[DISCLAIMER: These blog posts do not necessarily reflect The Salvation Army. Opinions and thoughts do not reflect all Salvationists.]
It was my first day as a professional in the field of social work. I was so excited and so clueless about what was to come. My first job was working in a home for children who had been detained by immigration and customs enforcement (ICE) while crossing a border (air, land or sea) into the United States. My specific job was to try and reunify the children with family members as soon as possible. I remember being told in training that we should always prioritize cases of 17-year-olds who arrived in the home, since on their 18th birthday ICE would show up, handcuff their hands and feet and take them to an adult detention center to be processed as adults. This was my rude awakening to the fact that there’s a part of our immigration system that is not only broken but at times extremely cruel, unfair and unjust.
The images of families being separated in the last several weeks might be your rude awakening to the fact that parts of our immigration system is not only broken but at times extremely cruel, unfair and unjust. In my 11 year career, since that first job, I have had the privilege of primarily working with immigrant families in various capacities and locations in the Chicagoland area. I’ve had the privilege of hearing stories that help me understand the various push and pull factors that influence the decision-making process a family goes through when deciding to migrate or not. I’ve learned that this decision is usually made with a common goal in mind: ‘what needs to happen to ensure my family’s safety and at times, survival’. The stories I’ve heard include complex themes and difficult topics such as living in extreme poverty, being victimized due to gender, race or class, fleeing violence, fighting illness, pursuing a closer relationship with other family members who have previously migrated, pursuing dreams of a life where adults can provide a better education and future for their young children.
There is nothing easy about these issues and topics, there are no easy answers, there is no way to possibly know or understand the many layers that make these issues as complex as they are. Therefore, in these days where we are seeing families forcibly separated at the order in order to instill fear, chaos and terror, let’s strive to acknowledge the complexity. We don’t have to be experts in migration studies or become lawyers who understand the complexity of our immigration system. My challenge to us all is, however, to lean into the discomfort, into the unknown, into the gray areas if you will. The fact that many feel like we have to choose between showing love to people seeking refuge and following the ‘laws of the land’ proves that we have completely missed the mark.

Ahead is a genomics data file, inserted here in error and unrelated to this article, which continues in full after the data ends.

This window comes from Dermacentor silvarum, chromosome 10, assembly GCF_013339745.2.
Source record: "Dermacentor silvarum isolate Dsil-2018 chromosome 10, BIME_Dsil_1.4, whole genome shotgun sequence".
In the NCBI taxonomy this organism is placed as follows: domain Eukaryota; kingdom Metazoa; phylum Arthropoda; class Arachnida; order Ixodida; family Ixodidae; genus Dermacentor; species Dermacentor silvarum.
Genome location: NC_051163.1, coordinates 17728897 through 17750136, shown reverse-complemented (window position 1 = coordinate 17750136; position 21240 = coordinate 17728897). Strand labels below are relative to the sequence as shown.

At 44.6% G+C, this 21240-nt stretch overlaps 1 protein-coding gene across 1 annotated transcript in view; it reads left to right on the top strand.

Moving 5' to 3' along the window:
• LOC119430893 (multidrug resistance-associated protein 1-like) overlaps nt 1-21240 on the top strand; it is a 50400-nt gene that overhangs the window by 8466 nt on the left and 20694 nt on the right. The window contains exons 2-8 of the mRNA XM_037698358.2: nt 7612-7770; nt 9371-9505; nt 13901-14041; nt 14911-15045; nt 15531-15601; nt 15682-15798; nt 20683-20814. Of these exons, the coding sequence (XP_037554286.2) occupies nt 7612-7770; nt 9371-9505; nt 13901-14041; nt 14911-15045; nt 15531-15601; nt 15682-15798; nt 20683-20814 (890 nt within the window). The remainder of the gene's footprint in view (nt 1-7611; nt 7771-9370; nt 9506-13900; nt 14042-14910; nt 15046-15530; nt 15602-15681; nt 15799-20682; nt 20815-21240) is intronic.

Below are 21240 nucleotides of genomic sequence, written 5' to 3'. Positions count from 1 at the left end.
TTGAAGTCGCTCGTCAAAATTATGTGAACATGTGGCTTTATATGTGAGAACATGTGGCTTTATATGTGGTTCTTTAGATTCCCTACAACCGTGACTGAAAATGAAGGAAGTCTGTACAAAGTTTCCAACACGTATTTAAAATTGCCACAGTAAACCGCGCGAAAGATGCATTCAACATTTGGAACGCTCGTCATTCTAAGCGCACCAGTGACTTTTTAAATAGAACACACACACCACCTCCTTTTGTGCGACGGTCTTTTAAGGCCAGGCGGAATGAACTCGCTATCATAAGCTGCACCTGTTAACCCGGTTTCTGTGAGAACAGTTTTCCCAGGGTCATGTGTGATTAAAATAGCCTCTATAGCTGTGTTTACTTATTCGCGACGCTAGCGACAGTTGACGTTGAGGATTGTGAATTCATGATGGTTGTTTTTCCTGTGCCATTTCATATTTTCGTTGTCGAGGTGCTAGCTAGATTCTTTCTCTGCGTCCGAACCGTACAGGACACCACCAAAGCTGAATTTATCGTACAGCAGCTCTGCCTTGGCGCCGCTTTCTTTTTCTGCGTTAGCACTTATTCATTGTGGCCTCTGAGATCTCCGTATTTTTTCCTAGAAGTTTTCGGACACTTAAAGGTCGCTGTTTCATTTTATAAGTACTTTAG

As Christ followers we are called to live in the tension of the issues of this world, to know the character of God and reflect the love of Jesus in how we interact with the complexities, not to be the experts that choose the right side of an issue. I would further challenge us to look inward and understand where our fears may be coming from, where is our un-checked privilege clouding our vision, and how can we try to fully embrace and embody God’s call to love our neighbor as we love ourselves.
Some suggestions to help embrace the tension:
1. Get to know people who have been through the experience of being forced away from their homes; refugees, those have been internally displaced, those who have been pushed out of neighborhoods due to gentrification.
2. Get to know immigrants who for many years have been forced to live separated from their families due to our immigration laws and system.
3. Look at your own family history. Where did your family migrate from? What were the push and pull factors that influenced their decision to migrate?
4. Be curious and have a stance of wonderment as opposed to claiming a full understanding.
5. Understand the history and context of countries that are currently facing violence and poverty and understand what has influenced and helped create some of the financial and social ills people are fleeing from.
Lindsey Bailey is a life-long Salvationist with a passion to see the church fully embrace God’s call to love unconditionally in word and in deed. Lindsey currently works in the community mental health field providing mental health counseling services to Spanish speaking, uninsured adults on Chicago’s Southwest side.